In both cases, however, TPC realized that Romney's tax plan as proposed would raise taxes on middle-income Americans.
    http://mediamatters.org/blog/2012/10/04/foxs-debate-fact-check-on-romney-tax-proposals/190373

  43. [43] 
    LeaningBlue wrote:

    This isn't about the debate. I was going to post last night about everyone needing to sit back and have popcorn ready to eat for breakfast when the NFP (market-speak for the Non-Farm Payroll report) numbers came out, but I had "thread-relevance" guilt, and didn't do so. But now, I just have do it. The responses are just too precious.

    A sharp reduction in unemployment rate was spring loaded last month in the labor force participation drop. Here's why: Say you have 3 officially unemployed in a labor force of 12. Then 2 leave the labor force because they haven't found work and their benefits expire, or they just give up. Now you have 1 in 10 unemployed. The rate goes from 3/12 = 25% to 1/10 = 10%. Bada bing.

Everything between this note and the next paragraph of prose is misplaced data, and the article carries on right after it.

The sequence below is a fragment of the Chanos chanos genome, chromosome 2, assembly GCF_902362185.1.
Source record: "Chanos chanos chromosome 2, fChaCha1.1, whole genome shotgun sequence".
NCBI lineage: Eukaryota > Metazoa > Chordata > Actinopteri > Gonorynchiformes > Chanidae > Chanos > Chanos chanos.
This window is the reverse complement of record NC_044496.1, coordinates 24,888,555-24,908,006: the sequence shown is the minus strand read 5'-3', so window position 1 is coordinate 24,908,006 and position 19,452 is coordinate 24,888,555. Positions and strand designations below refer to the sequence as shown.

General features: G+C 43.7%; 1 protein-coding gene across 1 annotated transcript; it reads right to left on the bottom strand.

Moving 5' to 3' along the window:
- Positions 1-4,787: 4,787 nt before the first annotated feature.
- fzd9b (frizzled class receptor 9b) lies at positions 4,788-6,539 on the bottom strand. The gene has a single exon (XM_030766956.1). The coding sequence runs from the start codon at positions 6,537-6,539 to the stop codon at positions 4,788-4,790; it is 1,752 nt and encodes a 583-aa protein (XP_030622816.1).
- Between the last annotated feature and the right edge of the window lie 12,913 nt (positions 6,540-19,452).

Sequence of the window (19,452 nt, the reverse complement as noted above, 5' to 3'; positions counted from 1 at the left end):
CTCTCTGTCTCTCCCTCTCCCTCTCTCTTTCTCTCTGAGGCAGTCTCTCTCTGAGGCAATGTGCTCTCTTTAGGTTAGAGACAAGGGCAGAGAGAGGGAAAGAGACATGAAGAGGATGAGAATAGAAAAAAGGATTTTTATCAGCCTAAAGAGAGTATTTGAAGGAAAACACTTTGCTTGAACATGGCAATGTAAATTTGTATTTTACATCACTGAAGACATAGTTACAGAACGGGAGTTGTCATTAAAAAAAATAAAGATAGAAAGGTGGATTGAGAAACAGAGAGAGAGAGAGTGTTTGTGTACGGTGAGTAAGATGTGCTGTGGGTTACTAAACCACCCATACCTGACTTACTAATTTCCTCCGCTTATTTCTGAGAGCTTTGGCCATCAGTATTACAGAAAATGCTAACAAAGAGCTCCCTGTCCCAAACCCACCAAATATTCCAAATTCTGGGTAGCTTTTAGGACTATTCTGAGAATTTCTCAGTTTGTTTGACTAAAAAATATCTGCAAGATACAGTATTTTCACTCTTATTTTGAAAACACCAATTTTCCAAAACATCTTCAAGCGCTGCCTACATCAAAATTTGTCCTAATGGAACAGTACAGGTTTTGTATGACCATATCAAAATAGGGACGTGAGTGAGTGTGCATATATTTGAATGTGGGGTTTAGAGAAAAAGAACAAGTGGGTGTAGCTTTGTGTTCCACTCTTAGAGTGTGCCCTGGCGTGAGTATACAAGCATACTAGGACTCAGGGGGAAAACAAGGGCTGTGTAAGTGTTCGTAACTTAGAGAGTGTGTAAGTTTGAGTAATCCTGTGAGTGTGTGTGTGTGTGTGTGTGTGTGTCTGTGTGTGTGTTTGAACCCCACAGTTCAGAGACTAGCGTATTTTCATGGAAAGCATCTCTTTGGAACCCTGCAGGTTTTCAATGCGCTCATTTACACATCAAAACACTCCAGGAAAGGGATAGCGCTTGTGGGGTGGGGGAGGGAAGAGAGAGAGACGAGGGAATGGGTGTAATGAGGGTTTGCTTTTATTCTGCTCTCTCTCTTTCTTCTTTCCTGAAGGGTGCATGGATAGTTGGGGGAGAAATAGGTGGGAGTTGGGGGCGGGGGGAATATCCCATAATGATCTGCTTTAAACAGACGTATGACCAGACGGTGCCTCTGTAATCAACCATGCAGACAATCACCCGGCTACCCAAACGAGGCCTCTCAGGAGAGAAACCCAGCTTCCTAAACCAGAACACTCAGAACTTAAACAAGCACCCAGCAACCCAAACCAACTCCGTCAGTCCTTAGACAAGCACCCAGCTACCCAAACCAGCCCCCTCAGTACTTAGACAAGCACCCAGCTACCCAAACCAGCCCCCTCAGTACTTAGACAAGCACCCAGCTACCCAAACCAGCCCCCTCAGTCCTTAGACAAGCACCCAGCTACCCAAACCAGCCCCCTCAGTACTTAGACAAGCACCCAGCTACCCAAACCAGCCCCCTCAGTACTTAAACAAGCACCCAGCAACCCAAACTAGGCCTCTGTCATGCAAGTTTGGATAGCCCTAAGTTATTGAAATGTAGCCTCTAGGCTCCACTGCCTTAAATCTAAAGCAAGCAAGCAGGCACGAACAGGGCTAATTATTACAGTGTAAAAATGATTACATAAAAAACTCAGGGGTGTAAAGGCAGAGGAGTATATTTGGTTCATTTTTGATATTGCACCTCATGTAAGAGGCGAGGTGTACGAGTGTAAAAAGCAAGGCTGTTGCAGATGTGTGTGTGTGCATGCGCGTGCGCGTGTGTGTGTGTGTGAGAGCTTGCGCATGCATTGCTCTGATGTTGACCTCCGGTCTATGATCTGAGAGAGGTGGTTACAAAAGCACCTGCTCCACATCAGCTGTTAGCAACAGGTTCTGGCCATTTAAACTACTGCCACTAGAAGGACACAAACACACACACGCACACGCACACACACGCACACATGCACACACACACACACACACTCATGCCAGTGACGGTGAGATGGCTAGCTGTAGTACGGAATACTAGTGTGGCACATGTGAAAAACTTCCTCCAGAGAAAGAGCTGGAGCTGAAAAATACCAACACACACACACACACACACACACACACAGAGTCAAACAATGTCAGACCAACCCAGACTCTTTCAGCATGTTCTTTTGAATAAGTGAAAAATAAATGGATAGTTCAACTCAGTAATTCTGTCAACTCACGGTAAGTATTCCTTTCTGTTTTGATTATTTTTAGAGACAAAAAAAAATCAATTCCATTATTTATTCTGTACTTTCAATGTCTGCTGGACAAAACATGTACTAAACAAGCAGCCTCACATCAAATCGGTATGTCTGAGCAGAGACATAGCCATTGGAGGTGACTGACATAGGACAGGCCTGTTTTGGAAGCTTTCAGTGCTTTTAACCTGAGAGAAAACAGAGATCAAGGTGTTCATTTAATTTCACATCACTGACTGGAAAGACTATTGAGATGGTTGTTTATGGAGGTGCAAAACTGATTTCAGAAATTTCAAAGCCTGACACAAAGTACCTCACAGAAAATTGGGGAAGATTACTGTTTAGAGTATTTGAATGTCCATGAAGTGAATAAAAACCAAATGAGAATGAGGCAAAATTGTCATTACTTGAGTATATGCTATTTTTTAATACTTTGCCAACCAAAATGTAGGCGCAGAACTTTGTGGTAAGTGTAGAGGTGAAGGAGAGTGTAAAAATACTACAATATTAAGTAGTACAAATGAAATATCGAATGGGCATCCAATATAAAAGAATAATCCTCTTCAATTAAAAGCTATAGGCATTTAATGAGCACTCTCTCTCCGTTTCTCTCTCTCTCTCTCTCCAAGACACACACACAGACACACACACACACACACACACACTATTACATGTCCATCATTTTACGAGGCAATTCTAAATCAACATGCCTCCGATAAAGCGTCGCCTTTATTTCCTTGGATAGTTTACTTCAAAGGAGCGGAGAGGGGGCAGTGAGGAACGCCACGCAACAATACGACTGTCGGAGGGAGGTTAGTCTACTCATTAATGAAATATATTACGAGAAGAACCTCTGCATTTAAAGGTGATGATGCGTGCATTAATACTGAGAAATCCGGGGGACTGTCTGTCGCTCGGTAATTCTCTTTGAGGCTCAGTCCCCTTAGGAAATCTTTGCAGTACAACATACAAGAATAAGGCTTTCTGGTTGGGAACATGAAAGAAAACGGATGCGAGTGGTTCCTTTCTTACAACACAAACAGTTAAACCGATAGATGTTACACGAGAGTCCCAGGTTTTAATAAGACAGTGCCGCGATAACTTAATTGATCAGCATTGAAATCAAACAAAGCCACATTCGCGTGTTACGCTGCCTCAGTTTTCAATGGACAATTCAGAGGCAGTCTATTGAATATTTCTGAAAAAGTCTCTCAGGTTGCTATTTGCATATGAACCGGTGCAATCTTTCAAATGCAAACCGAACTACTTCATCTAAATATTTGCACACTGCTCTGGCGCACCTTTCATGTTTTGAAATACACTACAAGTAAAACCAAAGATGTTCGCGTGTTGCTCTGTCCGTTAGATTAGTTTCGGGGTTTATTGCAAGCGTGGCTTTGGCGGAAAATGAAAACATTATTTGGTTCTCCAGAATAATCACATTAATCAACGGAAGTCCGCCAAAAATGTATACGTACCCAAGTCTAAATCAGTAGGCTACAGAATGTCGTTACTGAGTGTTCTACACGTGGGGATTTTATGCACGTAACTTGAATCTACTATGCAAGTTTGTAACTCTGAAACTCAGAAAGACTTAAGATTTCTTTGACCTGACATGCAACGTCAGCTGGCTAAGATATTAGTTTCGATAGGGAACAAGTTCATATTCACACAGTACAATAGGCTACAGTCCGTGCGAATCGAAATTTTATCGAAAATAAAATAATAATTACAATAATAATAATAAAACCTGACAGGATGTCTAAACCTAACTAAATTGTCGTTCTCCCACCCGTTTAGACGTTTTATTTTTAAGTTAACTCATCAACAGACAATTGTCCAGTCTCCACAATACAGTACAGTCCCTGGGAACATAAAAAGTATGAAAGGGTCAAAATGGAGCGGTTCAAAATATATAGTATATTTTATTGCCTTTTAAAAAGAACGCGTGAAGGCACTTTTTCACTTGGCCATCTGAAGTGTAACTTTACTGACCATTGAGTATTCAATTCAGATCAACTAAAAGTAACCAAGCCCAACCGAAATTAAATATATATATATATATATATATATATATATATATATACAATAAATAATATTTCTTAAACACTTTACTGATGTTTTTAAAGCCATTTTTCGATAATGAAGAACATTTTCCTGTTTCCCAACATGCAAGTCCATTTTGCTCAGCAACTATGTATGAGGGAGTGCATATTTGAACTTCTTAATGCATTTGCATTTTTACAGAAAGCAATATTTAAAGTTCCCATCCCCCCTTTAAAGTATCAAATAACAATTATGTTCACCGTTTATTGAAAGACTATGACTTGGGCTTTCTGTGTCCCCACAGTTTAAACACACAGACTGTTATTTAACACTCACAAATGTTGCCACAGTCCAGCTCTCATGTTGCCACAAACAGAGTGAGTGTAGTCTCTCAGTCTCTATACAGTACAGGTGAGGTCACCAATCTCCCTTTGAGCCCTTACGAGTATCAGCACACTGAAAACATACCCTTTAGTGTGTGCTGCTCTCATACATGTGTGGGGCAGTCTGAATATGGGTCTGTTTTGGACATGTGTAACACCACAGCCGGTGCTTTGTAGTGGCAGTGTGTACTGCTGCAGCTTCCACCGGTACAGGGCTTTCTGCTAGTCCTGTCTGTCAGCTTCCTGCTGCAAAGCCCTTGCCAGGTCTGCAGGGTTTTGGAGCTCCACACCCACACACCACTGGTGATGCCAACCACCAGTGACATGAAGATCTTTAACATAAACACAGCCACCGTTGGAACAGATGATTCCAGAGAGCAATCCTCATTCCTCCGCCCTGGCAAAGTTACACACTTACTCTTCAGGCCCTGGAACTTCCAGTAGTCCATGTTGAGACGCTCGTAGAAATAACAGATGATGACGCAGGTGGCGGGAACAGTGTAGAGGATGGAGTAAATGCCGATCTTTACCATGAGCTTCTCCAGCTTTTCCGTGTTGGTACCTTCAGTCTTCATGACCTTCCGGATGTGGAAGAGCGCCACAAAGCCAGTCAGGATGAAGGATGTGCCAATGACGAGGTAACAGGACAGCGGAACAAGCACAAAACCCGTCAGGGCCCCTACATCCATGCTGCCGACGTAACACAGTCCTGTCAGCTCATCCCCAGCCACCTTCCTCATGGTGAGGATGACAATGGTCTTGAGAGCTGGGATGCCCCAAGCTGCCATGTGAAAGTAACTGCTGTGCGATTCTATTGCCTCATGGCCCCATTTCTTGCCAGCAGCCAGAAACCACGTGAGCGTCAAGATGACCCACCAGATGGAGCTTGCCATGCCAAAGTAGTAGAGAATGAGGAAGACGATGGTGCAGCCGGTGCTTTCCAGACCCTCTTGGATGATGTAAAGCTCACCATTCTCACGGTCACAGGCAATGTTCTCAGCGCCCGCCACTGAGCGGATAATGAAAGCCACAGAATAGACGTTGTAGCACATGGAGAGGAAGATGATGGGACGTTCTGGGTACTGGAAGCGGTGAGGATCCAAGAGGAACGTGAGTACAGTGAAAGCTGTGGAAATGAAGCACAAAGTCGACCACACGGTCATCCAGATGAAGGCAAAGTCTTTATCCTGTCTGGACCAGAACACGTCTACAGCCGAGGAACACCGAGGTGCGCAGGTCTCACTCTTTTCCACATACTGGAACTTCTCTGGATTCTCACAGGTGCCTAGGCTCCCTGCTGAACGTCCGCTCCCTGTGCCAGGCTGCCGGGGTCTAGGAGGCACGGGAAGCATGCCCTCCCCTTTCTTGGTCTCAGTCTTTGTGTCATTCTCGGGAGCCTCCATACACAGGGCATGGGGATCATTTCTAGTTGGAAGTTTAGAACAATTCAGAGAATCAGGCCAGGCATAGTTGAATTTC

What's funny is watching the right-media's reaction: They, the purveyors of bullshit, get bullshitted by a number that matters (that's the "B" in BLS, by the way), and all they can do is howl, because, in the words of Paul Ryan, voters will change the channel if they try to wonk it through. They should have seen it coming and set the groundwork.

    Now watch: along with firing Bernanke, repealing KillerCare ("ObamaCare" is so yesterday, hence my suggestion for new name), and killing Big Bird, will come cries for abolishing the Bureau of Labor Statistics.

  44. [44] 
    Chris1962 wrote:

    Because Romney has not issued a detailed plan -- his plan relies on the elimination of unspecified tax deductions and loopholes

    Yeah, there's a reason for that: http://www.msnbc.msn.com/id/21134540/vp/49285872#49285872

  45. [45] 
    akadjian wrote:

    Just because you don't personally choose to believe him doesn't mean he's "lying," David.

    I know. Rather it's the part where he's lying.

    He does have a trillion dollar tax cut.